Frederick Harry Pitts and the New Reading of Marx
Frederick Harry Pitts has produced a paper, Beyond the Fragment: The Postoperaist Reception of Marx’s Fragment on Machines, that disputes the idea that changes in the mode of production lead to the breakdown of production based on exchange value and communism. Pitts asserts that, when Marx’s criticism of political-economy is understood as a critical theory of society, it does not predict the breakdown of exchange value. He admits his assertion has implications for radical politics today.
In his introduction Pitts argues that, although intended to be a weapon in the hands of the workers, the impact of Marx’s labor theory of value has been at best ambiguous:
“Marx’s value theory has for some time struggled against its adherents. Weaponised for worker power, its analysis wavers. Traditionally, it has been taken to theorise the link between expended labour-time and surplus-value. The rendition goes something like this. Workers, with every hour, create value. Part of this is necessary for the worker. What is not, accrues as surplus to the capitalist. Read this way, it wielded a long but limited efficacy in mobilising workers politically. Or, at least, it falsely reassured them they were more powerful than they were in reality.”
The theory, Pitts says, has been read as demonstrating that the worker is exploited, but its use for this purpose has been limited. However, two new revisionist readings of Capital have emerged that challenges the traditional interpretation of Capital: “Post-workerism” and “New Reading”.
I don’t have the least bit interest in any revisionist reading of Marx’s theory, so I will ignore Pitt’s take on them, however, I do want to examine Pitts’ own attempts to summarize what he thinks is Marx’s original argument that must be revised. So far, we have been told two things: first, Marx’s argument in the fragment contradicts his argument in Capital. Second, Marx’s argument in Capital details the exploitation of workers and conveys a false assessment of workers capacity to fight back.
Let me just say that Pitts second argument is the most far-fetched reading of Capital I have ever come across. We are supposed to believe Marx devoted his entire life to demonstrating the worker is exploited and that this demonstration took three or more volumes — and, moreover, was still incomplete when he died. That’s a lot of proof for a proposition that was mostly uncontroversial in Marx’s own lifetime. In reality Marx was just another in a very long line of classical economists for whom this assumption was the starting point of analysis of the capitalist mode of production.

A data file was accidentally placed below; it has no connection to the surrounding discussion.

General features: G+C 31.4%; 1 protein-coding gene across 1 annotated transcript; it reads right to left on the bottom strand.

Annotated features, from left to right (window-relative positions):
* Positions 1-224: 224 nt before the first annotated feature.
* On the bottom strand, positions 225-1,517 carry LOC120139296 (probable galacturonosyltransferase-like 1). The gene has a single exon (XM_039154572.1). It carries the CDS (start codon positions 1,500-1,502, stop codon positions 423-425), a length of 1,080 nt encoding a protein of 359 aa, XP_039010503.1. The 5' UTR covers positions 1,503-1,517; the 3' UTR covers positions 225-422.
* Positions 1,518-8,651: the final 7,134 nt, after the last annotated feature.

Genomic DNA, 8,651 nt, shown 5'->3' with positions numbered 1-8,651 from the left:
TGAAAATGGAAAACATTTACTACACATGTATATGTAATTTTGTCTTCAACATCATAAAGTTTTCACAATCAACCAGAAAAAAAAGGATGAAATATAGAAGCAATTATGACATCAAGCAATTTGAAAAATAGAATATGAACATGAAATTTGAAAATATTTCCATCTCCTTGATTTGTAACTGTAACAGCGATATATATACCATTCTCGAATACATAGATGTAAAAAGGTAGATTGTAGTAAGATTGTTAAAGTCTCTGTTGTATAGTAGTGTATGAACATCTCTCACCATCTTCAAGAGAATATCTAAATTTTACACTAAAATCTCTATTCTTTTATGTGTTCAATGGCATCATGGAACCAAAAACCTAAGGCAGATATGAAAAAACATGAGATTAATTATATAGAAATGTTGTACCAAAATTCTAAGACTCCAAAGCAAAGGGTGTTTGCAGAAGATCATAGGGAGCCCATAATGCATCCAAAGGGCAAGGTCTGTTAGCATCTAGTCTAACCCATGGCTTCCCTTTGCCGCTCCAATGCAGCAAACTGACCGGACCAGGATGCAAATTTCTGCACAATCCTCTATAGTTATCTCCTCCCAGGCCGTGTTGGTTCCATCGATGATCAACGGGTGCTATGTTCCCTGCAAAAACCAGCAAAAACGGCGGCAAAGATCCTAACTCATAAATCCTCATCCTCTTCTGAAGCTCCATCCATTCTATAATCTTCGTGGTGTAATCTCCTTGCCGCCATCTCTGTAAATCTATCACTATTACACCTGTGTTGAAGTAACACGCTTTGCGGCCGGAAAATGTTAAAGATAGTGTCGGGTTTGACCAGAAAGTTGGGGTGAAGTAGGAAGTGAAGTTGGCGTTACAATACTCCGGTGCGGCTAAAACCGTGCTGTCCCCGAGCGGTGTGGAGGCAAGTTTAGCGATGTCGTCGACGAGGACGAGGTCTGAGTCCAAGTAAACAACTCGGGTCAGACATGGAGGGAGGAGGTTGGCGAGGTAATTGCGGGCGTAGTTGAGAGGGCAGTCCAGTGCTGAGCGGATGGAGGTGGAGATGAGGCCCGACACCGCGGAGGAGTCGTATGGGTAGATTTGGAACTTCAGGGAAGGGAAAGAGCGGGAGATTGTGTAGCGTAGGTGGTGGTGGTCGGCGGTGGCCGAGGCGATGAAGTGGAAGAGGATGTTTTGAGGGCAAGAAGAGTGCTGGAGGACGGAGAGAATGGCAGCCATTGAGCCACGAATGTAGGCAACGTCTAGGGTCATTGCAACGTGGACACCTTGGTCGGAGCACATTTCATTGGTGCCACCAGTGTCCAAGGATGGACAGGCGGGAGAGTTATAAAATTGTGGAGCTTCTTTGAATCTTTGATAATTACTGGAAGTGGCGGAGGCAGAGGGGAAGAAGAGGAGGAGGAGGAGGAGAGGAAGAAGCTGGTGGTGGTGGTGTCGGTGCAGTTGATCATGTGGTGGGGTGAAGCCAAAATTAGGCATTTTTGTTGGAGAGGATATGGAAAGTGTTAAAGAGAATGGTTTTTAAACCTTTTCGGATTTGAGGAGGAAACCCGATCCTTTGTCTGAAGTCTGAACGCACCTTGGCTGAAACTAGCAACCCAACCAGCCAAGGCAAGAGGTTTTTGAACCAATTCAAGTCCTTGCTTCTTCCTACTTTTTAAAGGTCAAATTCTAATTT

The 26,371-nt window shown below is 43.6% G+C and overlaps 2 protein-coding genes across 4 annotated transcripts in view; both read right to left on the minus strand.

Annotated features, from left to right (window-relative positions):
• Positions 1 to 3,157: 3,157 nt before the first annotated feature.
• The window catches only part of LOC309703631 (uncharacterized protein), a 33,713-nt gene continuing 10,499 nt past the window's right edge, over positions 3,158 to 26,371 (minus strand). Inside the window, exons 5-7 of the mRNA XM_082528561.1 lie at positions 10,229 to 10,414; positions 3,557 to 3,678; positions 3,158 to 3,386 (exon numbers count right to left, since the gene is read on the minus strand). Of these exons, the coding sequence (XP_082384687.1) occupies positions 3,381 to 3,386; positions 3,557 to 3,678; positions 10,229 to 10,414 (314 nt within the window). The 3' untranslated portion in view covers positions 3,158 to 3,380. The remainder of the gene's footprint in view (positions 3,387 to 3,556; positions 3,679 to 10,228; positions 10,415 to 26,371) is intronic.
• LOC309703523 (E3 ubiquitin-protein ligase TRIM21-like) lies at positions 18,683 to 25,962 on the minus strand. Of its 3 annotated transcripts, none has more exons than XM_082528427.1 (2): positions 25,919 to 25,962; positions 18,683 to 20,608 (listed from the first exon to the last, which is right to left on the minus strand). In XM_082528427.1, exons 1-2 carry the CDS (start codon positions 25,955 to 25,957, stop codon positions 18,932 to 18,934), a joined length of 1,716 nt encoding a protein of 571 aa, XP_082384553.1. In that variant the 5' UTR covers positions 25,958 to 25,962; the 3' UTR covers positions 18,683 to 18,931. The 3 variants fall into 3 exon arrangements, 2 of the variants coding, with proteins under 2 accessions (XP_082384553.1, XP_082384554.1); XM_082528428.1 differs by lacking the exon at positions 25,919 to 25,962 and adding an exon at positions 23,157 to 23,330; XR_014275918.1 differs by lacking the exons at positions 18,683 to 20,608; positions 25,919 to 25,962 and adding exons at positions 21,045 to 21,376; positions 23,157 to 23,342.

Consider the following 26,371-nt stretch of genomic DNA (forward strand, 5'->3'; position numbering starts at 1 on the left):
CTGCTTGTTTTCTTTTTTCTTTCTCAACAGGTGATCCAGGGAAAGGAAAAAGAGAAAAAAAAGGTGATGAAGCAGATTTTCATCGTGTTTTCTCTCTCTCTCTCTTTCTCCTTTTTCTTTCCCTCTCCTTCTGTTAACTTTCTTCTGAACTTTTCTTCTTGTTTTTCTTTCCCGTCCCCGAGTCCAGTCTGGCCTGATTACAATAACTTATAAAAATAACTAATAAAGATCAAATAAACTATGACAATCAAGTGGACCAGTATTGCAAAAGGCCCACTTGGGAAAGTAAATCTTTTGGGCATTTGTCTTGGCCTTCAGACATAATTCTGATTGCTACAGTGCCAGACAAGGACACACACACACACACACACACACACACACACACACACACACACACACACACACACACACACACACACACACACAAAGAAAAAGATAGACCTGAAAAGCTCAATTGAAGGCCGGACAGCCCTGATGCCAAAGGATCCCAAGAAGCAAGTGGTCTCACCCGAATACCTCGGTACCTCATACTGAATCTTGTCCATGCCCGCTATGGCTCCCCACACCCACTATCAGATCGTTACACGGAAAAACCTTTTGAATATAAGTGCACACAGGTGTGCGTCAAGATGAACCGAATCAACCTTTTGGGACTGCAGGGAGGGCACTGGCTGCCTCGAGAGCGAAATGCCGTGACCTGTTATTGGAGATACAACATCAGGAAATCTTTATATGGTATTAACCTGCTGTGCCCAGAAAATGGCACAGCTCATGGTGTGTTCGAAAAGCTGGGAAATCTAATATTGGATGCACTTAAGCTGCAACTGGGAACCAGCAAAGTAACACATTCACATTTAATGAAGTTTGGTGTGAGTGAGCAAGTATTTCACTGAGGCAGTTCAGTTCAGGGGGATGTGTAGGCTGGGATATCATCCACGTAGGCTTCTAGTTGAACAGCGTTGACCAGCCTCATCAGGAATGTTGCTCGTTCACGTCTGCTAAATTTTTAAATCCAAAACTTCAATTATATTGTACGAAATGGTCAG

The problem this very long line of economists ran into was that they couldn’t explain, on the basis of the assumption that labor was the source of profit, why this did not lead to its collapse. The logic of the capitalist mode of production is that overproduction of commodities is the aim of the capitalists, but, as we all know, overproduction of commodities leads to crises and collapse of production. How did a mode of production whose logic violated its premise manage to not only survive but thrive in these conditions?
The exploitation of the worker plays a necessary role in this discussion but the worker herself never actually makes significant appearance in Marx’s theory. Far from Capital “[reassuring] them they were more powerful than they were in reality”, Marx almost entirely ignores the workers except as the source of surplus value. At no point in the entire three volumes of Capital does the working class have any significant role to play in the process Marx describes; which is to say, Marx abstracts the process he is describing completely from the class struggle. Politics, the state, classes, etc. have no role whatsoever in the process of capitalistic accumulation as described in Capital.
Which means Pitts’ simplistic summary of Capital in his introduction must be wrong about is argument. In his introduction, Pitts takes three heavy volumes of Marx’s life work and reduces it to a meaningless caricature. He then makes this caricature the object of dispute between the “post-workerist” and “new reading” schools. Interestingly enough, however, is that, in order to reduce Capital to this meaningless caricature, Pitts has to argue that the fragment on the machine is an orphan detached from Marx’s life work, Capital.
Michael Heinrich has already pioneered this approach by arguing the fragment was nothing more than a blunder wherein Marx makes a mechanical connection between crises and proletarian political revolution. So impressed by the revolutionary events of 1848 and the coincidence of those events with the outbreak of a crisis, says Heinrich, Marx indulged in wishful thinking: